Artists' Film International
“There is a universe of content out there.
There is a universal content out there.
This is the redirectory. Be here with us right now.
Be there in a few mins. Be well, This is presence”
- The Institute for New Feeling, This is Presence, 2016.
Project 88 is pleased to present Strange Terrains for the fourth exhibition of Artists' Film International with the theme of ‘technology’. Organized annually since 2009 by the Whitechapel Gallery, Artists' Film International showcases artists working with film, video and animation, selected by 14 partner organizations around the world and presented over the course of a year at each venue.
Rohini Devasher represents Project 88 in the fourth edition of it's collaboration and her selection comprises Dark Content by Eva and Franco Mattes, POV by Igor Jesus, Disarming by Mak Ying Tung, Germs by Rachel Maclean, and This is Presence by The Institute for New Feeling. Drawing on themes in her work Devasher has selected these five films, which explore the interface between the human and non-human, natural and technological where intersecting patterns between the two are made visible. “Technologies, whether networks of interacting technologies, social and economic arrangements, cultural values, or constructed environments, become as much an encounter with the self as experiences of space and horizon. All the films interrogate the various sites where these encounters take place, and question how we construct our environment, both physical and virtual, and how those environments in turn construct us.”
This is Presence (2016) The Institute for New Feeling – Ballroom Marfa, Texas The Institute for New Feeling is a research clinic committed to the development of new ways of feeling, and ways of feeling new. The Institute is the inventor of its own authority, borrowing from the language of corporate branding and new age healing, as well as that of mainstream medicine, therapy, health and beauty. Our work takes the form of treatments, therapies, retreats and wellness products that acknowledge the contemporary digital age’s modes of production, consumption, distribution of goods and services.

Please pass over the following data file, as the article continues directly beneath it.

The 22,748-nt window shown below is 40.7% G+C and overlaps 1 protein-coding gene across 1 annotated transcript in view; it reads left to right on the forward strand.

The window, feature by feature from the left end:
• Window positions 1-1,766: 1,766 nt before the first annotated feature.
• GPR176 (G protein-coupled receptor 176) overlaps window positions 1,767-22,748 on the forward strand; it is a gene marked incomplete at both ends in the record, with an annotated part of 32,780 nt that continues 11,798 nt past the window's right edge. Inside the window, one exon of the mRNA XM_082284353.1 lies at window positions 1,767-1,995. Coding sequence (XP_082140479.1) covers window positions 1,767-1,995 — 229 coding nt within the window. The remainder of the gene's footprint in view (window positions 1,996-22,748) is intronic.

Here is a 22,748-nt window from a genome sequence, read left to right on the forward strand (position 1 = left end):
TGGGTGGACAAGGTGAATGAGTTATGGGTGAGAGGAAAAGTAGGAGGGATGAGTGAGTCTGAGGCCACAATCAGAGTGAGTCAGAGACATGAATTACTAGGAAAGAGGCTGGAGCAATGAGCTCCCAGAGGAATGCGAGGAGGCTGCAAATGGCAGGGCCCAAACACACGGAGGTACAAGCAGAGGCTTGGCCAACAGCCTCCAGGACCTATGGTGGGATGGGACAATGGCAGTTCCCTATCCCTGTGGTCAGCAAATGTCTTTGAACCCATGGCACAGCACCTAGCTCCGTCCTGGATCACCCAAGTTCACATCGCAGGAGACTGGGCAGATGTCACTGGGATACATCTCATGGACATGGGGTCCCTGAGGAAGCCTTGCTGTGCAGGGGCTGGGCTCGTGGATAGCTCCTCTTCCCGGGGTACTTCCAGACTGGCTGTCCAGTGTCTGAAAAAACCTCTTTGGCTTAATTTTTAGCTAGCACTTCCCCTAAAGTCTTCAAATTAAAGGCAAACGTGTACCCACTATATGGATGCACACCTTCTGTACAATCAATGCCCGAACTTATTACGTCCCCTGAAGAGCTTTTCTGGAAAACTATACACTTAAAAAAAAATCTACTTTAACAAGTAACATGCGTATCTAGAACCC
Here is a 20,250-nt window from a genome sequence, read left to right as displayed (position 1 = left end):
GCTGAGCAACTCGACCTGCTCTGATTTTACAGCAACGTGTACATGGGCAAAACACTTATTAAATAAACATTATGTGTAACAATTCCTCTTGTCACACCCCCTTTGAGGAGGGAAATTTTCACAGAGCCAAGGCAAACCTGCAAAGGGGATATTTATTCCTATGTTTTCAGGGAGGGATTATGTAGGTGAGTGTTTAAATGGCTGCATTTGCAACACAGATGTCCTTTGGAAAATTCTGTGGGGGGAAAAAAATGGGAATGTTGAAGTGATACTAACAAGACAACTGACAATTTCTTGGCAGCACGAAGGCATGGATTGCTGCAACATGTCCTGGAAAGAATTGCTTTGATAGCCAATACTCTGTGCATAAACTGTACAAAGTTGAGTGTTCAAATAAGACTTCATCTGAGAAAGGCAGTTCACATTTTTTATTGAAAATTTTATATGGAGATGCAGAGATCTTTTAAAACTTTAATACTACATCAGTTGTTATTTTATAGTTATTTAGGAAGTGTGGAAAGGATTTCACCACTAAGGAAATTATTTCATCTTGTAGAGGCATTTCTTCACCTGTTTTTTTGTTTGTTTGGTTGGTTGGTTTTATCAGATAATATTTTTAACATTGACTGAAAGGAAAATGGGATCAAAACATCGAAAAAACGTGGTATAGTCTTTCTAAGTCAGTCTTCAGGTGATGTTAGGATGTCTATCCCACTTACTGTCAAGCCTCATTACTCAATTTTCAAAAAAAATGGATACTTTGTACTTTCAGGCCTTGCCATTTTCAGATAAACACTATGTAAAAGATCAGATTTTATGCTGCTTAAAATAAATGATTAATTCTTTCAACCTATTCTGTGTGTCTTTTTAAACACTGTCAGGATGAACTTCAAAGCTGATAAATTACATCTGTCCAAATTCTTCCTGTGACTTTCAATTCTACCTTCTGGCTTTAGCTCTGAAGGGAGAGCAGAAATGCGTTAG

Dark Content (2015) Eva and Franco Mattes – GameC, Italy
A series of videos about internet content moderators: the extraordinarily significant, yet elusive, individuals who determine how much breast is too much breast for Instagram, or are tasked with scrubbing photos of Osama bin Laden from search engines.
POV (2015) Igor Jesus - MAAT, Lisbon
A sound speaker is perfectly framed on the TV screen or on the projection, producing an indecipherable sound. After some time one hears a bang and the static speaker is lying on the floor. And the video starts again with the speaker in freefall, altering its shadows and the landscape, sky and land, in its framing, until the bang of the fall is heard again. POV, the abbreviation of point of view, destabilises the viewer's space, in which the sky-land axis can be inverted at a dizzying speed. The perception of a given reality or situation establishes its limits and amplitudes in different perspectives, without choosing a privileged one. In this way, what each viewer sees and the way they see it have their own truth. Like a direct line whose vertical nature is only perceptible at the time of the fall and of the bang that wakes us up and clarifies our ideas and concepts of the visible.
Disarming (2013) Mak Ying Tung - Parasite, Hong Kong
Disarming (2013) is a video which records the artist picking the spine out of a cactus using a plier, trying to take away the defensive ability of a cactus. The video questions purposeful activity, suggests latent maliciousness, challenges people's habitual behavior in the urban society, and references creativity as destruction. The artist would like to use such intriguingly disturbing acts to destabilize the audience's ingrained perception of the things around us.
Germs (2013) Rachel MacLean – WhiteChapel Gallery, London
Germs, a 3-minute green-screen video, which follows a glamorous female protagonist through a series of advertising tropes. Moving from a perfume to a bathroom cleaner advert, she converses with a persuasive masked woman and becomes increasingly paranoid about the omnipresence of microscopic germs in an artificially-coloured and hyper clean world created by digital technology.